Ralo Olive Oils


ralo extra virgin olive oil


Hello again,

Let me pretend to be the first to tell you that hitting "Save" every few minutes while you are editing a very long document gives a false sense of security.  Of all the wise sayings now reverberating in my brain, "back up earlier versions frequently" is loudest.

I think you all know where this is going.

The travelogue narrative was complete. I had just begun inserting the accompanying photographs when the cyber gods struck using that nifty Apple trackpad and a little-known feature called "inadvertent highlighting of all content below what is visible on the screen so that it is unknowingly erased when you make a minor correction and then smugly hit 'Save', close the application and take a break".

I discovered it shortly after I realized that there was nothing wrong with the scrolling feature.  Everything beyond one screen's worth of content was lost. And I couldn't get it back.  The horror, the horror... I doubt even the designers knew of this capability.  

Consequently, this newsletter will be much shorter than it was and than we are all accustomed to.  

Now that there is no risk of contradiction I can claim that it was the most interesting and amusing newsletter ever. As time permits I will rewrite it.

The good news is the new harvest oils are here and can be pre-ordered.  

PRE-ORDER DEADLINE: on or before this Friday, May 10th, 2013  

You have only a few days, until this Friday, to place your pre-order.  To get the discount on 5L tin orders you must meet the May 10th cut-off date.

RETURN TO MARKET: Saturday, May 11th 

Our first day at Market will be this coming Saturday.

We are in our usual location outside the main building that houses the meat vendors.  We are underneath the overhang, across from the Van Dijk Fish trailer.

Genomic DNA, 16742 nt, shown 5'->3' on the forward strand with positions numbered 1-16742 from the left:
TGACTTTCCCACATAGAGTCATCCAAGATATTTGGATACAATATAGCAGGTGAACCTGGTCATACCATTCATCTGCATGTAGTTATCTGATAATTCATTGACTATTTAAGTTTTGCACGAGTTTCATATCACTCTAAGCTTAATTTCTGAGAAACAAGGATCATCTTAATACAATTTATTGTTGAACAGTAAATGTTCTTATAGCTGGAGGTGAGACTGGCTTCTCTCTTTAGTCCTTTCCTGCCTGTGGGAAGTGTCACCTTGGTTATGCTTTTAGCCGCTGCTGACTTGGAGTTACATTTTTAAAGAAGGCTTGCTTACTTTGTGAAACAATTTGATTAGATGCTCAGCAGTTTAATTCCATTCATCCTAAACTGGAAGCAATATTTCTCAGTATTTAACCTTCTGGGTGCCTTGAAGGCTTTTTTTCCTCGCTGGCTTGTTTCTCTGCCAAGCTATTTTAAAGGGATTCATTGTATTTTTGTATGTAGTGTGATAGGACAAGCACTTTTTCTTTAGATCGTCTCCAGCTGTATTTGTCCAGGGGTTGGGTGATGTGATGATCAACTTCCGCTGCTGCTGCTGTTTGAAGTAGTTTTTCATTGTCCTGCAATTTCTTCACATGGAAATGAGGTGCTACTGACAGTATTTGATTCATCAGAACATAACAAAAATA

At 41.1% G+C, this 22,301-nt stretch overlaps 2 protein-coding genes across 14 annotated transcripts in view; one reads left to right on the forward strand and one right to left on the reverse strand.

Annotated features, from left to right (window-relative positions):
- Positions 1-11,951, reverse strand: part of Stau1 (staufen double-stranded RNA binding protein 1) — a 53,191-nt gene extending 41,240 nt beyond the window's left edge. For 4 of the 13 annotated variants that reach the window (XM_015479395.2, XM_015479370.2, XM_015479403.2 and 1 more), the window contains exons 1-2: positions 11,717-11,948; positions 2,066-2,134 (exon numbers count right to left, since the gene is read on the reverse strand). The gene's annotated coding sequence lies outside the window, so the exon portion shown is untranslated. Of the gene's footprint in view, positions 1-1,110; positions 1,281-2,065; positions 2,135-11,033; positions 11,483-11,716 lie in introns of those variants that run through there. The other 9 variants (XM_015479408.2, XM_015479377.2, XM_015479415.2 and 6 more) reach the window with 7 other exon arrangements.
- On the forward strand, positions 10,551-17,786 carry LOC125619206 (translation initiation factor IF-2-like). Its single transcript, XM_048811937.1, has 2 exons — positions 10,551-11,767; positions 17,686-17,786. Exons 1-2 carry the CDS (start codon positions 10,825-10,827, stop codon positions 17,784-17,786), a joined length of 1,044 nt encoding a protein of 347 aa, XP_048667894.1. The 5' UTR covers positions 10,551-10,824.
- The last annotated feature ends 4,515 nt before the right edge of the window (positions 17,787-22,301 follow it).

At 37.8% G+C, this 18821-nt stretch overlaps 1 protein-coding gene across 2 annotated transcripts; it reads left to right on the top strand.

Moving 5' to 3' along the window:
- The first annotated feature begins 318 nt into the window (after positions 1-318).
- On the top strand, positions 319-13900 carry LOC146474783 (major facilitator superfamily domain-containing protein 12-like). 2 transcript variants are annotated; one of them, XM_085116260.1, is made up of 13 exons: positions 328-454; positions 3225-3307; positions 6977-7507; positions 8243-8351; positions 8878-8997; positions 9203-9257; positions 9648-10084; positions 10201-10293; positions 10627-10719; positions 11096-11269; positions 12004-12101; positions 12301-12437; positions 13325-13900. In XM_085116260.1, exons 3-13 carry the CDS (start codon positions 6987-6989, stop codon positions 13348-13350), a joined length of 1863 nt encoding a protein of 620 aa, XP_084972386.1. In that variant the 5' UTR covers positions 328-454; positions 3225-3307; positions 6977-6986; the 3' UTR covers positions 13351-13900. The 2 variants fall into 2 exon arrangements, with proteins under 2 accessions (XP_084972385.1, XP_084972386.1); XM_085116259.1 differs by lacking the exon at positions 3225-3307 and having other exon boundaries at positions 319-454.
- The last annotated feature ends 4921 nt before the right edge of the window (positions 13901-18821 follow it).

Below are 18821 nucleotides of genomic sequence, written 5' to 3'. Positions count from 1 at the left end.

Please note that at Market we will have 5L tins of all new oils but 500ml bottles of Argolid only.  Bottles of the other growers' oils must be ordered in advance and a pickup date arranged. We will then bring your order to Market.  We will have tasting samples of all fresh oils.

Again, if you want to skip right to the Pre-order instructions, scroll further down this page.

LIFE IN GREECE, circa December 2012 - Part I: ATHENS


Since the devastating financial crisis I am often asked:  "How are things in Greece?" or "How are people doing?" or "What really happened and what's going on over there?"

These are simple questions, but their answers not so.  

It seems awkward and futile to make general declarations as to how 12 million people are doing when at most I see thousands and yet speak to less than one hundred, in under 3 weeks and in a fraction of the geographical space of the country.  As to political and economic events, who is well-enough informed and in possession of the necessary facts, training, education, intelligence, perception, insight and experience to make a definitive statement that really matters?